Maia is also a Kool Aid drinker, though she ends up spending most of her time trying to keep the city running. And running the city means keeping lots of secrets– something that comes back to bite Maia (and the other masters) in the butt at the end of the book.
The secondary characters were wonderful, too. Sokrates, Klio, some of the other children: all great! Sokrates was all for smashing the city to dust. I say we let him, because it’s a terrible place.
It’s what happens when you cram a bunch of humans together in one place and don’t let them leave, and THEN try to impose order using a thought experiment written by an old white guy who never married or had children or really knew how humans worked, apparently. It feels very much like reading a book from inside a powder keg, albeit one that only implodes.
Things that were not fun: all the sexual violence. There’s several rape scenes, both off-screen and on. Two the characters are raped; another is a rapist/potentially a rapist. Apollo is the rapist, and his whole quest into humanity happens because he doesn’t understand why Daphne (a nymph) would rather become a tree than sleep with him. Simmea is sexually assaulted on the slave ship (after seeing her mother and other female slaves being raped previously) and then raped by a fellow child1 near the end of the book. Maia is raped by a fellow master.
Because the whole point of the book is to explore consent and volition, the rape scenes fit in with the rest of the story. However, the way the rape scenes were written, how they happened and the reactions of the rapists after the rape were so similar that I’m not sure if they were meant to imply that Simmea’s rapist learned it from Maia’s or if the second rapes was just hammering in the points that were made by the first one. If the former, woah. If the latter: definitely unnecessary because the point was so well made.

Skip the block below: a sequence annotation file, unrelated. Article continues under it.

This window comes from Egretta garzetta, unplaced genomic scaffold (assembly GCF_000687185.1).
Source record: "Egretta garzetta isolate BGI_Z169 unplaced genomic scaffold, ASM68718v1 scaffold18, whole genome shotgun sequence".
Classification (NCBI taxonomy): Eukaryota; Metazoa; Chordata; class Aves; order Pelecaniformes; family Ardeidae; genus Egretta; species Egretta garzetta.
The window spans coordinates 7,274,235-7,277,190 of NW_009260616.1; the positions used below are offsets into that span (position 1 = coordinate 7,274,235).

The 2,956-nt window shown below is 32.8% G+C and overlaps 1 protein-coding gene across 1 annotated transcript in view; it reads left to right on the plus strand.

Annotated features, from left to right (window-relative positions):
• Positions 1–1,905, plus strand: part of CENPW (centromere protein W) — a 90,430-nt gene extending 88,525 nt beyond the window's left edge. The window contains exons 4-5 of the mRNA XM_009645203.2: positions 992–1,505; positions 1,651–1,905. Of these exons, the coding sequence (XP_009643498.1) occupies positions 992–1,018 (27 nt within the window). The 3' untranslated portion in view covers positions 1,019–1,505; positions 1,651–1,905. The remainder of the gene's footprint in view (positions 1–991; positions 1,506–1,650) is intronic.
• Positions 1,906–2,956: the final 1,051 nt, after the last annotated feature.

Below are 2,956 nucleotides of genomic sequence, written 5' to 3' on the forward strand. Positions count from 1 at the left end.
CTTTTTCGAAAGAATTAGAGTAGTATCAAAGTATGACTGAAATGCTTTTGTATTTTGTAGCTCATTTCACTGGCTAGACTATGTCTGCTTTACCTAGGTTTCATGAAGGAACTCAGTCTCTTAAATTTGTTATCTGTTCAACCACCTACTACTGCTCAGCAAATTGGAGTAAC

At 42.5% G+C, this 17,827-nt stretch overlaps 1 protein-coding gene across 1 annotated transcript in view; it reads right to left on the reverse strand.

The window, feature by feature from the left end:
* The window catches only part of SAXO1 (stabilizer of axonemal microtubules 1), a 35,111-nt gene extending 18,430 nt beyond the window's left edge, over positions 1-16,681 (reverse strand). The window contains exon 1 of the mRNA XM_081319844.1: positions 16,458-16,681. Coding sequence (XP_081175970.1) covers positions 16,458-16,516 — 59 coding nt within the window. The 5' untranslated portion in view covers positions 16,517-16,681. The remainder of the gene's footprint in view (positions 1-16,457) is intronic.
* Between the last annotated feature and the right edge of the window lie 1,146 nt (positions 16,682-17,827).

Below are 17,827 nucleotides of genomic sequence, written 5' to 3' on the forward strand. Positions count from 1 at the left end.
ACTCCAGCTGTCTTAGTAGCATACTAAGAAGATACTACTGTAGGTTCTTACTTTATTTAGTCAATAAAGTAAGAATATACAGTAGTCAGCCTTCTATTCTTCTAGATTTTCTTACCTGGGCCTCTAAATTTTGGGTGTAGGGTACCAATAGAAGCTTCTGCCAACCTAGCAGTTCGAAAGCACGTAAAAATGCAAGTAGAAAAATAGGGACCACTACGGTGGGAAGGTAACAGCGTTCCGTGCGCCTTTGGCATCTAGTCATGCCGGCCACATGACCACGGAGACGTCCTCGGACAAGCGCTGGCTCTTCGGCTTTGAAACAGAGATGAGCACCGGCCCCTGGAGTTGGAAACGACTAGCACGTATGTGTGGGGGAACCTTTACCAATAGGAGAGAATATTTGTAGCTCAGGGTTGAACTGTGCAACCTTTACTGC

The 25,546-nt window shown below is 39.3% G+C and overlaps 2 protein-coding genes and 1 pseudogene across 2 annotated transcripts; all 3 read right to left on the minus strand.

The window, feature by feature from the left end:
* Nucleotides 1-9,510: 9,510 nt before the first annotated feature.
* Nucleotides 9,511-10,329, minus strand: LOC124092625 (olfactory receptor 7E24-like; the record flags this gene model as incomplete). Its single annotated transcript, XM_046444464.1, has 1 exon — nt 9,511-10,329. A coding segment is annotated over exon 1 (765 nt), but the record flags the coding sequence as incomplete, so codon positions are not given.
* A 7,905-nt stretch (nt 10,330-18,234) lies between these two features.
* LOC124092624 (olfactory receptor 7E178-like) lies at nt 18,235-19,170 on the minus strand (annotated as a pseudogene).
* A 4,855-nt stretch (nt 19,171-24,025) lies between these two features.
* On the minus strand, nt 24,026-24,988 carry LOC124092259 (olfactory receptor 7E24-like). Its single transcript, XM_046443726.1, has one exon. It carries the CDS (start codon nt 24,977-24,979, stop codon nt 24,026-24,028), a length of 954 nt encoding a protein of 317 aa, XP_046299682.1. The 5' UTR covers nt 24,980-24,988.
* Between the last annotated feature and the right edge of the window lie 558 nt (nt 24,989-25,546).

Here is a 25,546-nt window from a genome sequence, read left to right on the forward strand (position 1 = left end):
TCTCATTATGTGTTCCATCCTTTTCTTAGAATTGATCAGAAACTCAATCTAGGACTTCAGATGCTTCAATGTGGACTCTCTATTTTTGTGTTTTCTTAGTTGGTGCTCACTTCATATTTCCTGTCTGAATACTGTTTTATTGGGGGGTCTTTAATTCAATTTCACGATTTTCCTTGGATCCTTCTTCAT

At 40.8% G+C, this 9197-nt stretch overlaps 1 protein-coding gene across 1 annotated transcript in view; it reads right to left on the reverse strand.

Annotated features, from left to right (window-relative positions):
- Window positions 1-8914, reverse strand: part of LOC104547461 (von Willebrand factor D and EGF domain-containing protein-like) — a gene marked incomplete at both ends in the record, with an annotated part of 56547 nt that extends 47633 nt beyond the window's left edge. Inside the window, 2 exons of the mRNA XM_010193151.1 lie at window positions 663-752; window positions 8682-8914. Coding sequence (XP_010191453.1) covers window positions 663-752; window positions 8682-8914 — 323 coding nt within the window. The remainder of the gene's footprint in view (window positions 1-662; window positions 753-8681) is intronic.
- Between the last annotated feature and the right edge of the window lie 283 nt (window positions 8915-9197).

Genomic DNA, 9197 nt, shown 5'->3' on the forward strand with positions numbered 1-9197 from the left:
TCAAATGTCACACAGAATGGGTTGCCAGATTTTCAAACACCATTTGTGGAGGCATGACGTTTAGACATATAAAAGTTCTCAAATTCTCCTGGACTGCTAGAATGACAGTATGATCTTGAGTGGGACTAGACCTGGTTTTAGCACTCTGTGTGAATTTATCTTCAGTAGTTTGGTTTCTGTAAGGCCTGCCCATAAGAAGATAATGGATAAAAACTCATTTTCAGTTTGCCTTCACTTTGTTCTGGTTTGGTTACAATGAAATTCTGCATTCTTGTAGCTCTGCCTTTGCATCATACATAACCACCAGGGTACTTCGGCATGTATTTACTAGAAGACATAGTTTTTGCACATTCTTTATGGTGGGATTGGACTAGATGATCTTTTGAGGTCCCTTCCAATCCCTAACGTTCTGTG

A lot of the book made me angry and sad, though. It’s a book about consent and volition and equality, and it talks about all those things by systematically taking them away from almost all of its characters. The characters have to deal with slavery, not having any sexual agency, and being stuck with the patriarchy even though Plato was all “oh totally women can be philosophers.” Woohoo.
The city is built and populated by slaves! Slaves who had their names taken away, their histories denied, their agency forcefully removed. Talking about wanting to leave is forbidden, as is being unhappy or sad about living in the city. Their sexual partners are chosen for them by their masters, their children taken away and if they try to leave they’re beaten until they can’t.
I didn’t even talk about the sentient robots, but they also get screwed over big time, in such a way that they basically take over the plot for the last third of the book.
Another review I read (and can’t find now) said that The Just City is a book that inspires discussion, and it’s totally true. I loved it and I hated parts of it and I want to talk more in depth about this book with y’all! So go out and read it and then come back here and talk to me about it.
Seriously, what did you think of the robots?
Read: January 18-19, 2015
- they’re called children even after they read the age of majority. SUPER CREEPY CHOICE THERE, masters. ↩